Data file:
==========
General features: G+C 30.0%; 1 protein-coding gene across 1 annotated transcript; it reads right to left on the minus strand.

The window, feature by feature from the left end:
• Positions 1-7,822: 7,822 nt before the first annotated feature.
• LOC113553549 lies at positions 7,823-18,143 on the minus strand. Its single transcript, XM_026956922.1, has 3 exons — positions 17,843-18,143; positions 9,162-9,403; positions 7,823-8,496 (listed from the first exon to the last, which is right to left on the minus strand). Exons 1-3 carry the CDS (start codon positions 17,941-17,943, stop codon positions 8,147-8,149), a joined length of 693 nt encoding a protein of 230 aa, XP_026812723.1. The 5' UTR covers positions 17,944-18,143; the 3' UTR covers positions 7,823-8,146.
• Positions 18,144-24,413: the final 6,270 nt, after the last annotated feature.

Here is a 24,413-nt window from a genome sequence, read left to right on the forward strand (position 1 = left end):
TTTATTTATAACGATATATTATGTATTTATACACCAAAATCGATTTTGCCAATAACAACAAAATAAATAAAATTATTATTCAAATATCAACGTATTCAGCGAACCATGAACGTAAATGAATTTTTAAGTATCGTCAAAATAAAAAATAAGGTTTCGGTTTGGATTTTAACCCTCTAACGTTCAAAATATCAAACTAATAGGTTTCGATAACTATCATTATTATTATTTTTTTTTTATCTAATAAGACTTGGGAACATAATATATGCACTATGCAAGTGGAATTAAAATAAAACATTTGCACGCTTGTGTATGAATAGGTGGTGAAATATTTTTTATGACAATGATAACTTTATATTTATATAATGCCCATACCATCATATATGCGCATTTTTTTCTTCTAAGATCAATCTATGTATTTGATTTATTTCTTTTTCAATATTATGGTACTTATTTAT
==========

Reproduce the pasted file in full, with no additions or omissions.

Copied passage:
General features: G+C 30.0%; 1 protein-coding gene across 1 annotated transcript; it reads right to left on the minus strand.

The window, feature by feature from the left end:
• Positions 1-7,822: 7,822 nt before the first annotated feature.
• LOC113553549 lies at positions 7,823-18,143 on the minus strand. Its single transcript, XM_026956922.1, has 3 exons — positions 17,843-18,143; positions 9,162-9,403; positions 7,823-8,496 (listed from the first exon to the last, which is right to left on the minus strand). Exons 1-3 carry the CDS (start codon positions 17,941-17,943, stop codon positions 8,147-8,149), a joined length of 693 nt encoding a protein of 230 aa, XP_026812723.1. The 5' UTR covers positions 17,944-18,143; the 3' UTR covers positions 7,823-8,146.
• Positions 18,144-24,413: the final 6,270 nt, after the last annotated feature.

Here is a 24,413-nt window from a genome sequence, read left to right on the forward strand (position 1 = left end):
TTTATTTATAACGATATATTATGTATTTATACACCAAAATCGATTTTGCCAATAACAACAAAATAAATAAAATTATTATTCAAATATCAACGTATTCAGCGAACCATGAACGTAAATGAATTTTTAAGTATCGTCAAAATAAAAAATAAGGTTTCGGTTTGGATTTTAACCCTCTAACGTTCAAAATATCAAACTAATAGGTTTCGATAACTATCATTATTATTATTTTTTTTTTATCTAATAAGACTTGGGAACATAATATATGCACTATGCAAGTGGAATTAAAATAAAACATTTGCACGCTTGTGTATGAATAGGTGGTGAAATATTTTTTATGACAATGATAACTTTATATTTATATAATGCCCATACCATCATATATGCGCATTTTTTTCTTCTAAGATCAATCTATGTATTTGATTTATTTCTTTTTCAATATTATGGTACTTATTTAT